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South Dakota shows economic growth reservations still being left behind

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PIERRE, S.D. - A leading economic indicator put South Dakota on top in a nine-state region, but tribes in the state continue to wait their turn.

Cooperative efforts between the state and the tribes, in beginning stages, may help the nine reservations cope with high unemployment, lack of jobs and access to funding that can create additional private and tribal businesses.

The state was given the positive news while state and tribal leaders met to begin a process that could continue the state's increase and allow reservation populations to be part of a collaborative effort for economic growth.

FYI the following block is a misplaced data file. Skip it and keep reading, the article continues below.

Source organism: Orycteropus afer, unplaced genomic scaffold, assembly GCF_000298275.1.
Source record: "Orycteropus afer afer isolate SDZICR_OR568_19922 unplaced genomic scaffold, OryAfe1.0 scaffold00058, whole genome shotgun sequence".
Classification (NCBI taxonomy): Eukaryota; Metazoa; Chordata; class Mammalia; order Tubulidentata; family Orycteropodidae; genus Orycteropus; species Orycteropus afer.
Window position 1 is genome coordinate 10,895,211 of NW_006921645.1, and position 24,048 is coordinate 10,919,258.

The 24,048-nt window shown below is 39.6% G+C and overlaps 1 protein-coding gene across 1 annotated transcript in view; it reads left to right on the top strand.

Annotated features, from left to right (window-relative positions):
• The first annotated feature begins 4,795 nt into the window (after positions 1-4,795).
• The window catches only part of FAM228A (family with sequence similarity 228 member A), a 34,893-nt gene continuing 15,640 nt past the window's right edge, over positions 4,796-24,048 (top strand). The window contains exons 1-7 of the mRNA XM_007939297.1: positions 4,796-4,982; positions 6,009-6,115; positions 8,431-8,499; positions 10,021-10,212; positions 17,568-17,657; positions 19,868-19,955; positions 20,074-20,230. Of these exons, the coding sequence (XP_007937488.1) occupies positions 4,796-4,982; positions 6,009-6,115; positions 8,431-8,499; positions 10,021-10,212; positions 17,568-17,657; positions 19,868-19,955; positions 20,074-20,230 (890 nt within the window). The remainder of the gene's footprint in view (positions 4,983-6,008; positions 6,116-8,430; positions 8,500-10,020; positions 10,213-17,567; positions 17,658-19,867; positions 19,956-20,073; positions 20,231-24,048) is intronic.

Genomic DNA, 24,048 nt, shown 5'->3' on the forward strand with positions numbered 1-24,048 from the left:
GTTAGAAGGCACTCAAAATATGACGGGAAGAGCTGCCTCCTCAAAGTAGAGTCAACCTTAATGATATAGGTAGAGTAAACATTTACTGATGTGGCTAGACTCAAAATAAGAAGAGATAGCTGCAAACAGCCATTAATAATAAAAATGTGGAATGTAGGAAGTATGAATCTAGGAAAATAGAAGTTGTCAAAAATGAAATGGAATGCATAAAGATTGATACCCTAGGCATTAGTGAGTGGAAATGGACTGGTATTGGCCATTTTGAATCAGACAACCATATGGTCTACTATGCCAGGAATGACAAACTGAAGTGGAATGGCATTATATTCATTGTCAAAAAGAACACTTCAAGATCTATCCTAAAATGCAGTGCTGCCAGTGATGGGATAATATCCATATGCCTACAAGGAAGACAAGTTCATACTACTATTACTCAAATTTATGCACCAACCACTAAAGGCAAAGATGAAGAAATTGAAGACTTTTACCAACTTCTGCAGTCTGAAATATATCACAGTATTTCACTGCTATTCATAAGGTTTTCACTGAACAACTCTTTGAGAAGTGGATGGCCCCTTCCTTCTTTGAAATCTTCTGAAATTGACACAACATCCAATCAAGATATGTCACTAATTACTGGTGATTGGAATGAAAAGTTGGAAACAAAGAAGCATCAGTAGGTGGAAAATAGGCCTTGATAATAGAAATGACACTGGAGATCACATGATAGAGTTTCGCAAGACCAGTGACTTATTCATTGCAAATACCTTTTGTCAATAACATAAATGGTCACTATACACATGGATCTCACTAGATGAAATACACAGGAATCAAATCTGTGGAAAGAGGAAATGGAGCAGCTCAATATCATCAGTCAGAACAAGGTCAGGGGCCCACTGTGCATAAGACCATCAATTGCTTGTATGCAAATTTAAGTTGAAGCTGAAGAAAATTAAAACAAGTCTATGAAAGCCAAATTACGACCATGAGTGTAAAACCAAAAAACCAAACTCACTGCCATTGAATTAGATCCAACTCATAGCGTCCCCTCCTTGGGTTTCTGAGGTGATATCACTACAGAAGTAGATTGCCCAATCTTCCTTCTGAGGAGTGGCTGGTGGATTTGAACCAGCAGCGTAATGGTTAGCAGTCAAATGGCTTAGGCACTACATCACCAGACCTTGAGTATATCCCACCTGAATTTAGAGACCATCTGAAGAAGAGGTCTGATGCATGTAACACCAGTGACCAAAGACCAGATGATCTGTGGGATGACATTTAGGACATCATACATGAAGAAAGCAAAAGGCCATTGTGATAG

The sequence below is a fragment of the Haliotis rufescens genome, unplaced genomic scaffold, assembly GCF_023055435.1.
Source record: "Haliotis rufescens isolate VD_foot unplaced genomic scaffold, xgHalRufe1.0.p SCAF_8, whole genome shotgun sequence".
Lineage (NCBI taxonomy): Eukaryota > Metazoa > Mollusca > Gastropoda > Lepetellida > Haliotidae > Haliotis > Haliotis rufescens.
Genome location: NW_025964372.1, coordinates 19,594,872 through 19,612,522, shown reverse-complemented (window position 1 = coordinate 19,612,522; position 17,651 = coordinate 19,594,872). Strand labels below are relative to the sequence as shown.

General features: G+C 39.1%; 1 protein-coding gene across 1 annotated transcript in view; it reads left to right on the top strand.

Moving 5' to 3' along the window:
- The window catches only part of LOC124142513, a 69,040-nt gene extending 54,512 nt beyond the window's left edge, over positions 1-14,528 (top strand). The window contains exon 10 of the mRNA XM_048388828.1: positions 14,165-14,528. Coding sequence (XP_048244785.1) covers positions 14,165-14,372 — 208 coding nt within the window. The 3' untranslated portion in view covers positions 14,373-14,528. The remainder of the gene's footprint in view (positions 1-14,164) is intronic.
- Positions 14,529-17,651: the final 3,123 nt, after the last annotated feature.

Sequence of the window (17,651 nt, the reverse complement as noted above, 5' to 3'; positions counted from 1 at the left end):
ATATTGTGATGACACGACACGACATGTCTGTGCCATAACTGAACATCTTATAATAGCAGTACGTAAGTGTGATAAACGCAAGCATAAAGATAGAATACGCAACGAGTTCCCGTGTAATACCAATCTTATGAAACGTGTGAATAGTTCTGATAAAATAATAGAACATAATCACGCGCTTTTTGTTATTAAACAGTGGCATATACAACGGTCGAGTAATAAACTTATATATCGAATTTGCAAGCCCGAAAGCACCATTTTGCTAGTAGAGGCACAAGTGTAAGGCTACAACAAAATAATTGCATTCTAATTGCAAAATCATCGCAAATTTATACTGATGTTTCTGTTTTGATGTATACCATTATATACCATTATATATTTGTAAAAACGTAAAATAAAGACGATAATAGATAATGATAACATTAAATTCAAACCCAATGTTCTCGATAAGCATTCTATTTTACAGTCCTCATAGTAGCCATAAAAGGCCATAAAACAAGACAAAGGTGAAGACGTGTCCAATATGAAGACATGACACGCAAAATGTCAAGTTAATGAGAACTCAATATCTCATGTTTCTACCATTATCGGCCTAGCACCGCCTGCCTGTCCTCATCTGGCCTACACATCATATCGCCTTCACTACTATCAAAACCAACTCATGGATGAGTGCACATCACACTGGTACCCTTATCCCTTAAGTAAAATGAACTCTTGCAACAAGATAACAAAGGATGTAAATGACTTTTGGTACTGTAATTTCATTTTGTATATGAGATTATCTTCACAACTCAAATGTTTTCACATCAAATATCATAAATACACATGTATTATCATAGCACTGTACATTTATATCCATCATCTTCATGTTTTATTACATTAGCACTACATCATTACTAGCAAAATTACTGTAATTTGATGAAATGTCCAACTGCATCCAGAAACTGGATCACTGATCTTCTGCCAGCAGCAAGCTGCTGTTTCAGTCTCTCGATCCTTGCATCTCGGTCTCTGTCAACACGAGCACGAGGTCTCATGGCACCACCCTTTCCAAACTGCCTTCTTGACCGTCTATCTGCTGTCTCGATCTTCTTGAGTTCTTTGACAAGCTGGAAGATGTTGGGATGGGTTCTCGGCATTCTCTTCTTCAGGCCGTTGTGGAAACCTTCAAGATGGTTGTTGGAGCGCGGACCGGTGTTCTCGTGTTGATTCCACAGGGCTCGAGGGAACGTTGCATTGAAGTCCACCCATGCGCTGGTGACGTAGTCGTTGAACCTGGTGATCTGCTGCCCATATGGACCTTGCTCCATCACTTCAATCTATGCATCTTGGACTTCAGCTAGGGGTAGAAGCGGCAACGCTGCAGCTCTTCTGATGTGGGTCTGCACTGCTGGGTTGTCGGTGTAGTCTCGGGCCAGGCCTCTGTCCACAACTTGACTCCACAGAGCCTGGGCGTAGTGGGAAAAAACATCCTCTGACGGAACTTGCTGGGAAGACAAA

The state's economic index, according to the Mid-America Conditions Survey increased to 77.0, up from 56.7, in August. The region as a whole dropped from 60.2 to 56.3. A figure above 50 indicates growth and below 50 indicates loss.

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"Despite recent job cuts at several of the state's larger employers, I expect positive job growth for the rest of 2003," said Dr. Ernie Goss, Creighton University economics professor.

Credit for the increase came from Tourism and State Development Secretary John Calvin who said business leaders have embraced Gov. Mike Rounds' commitment to economic growth.

Gov. Rounds also indicated support for cooperative efforts between the state and the tribes.

Even though the indicator showed some increase, employment remained soft and business leaders remained cautiously optimistic about the future.

Continued dialogue between the state and the tribes over cooperative agreements in economic develop could show continued growth in the state's economic indicator, state and tribal officials said.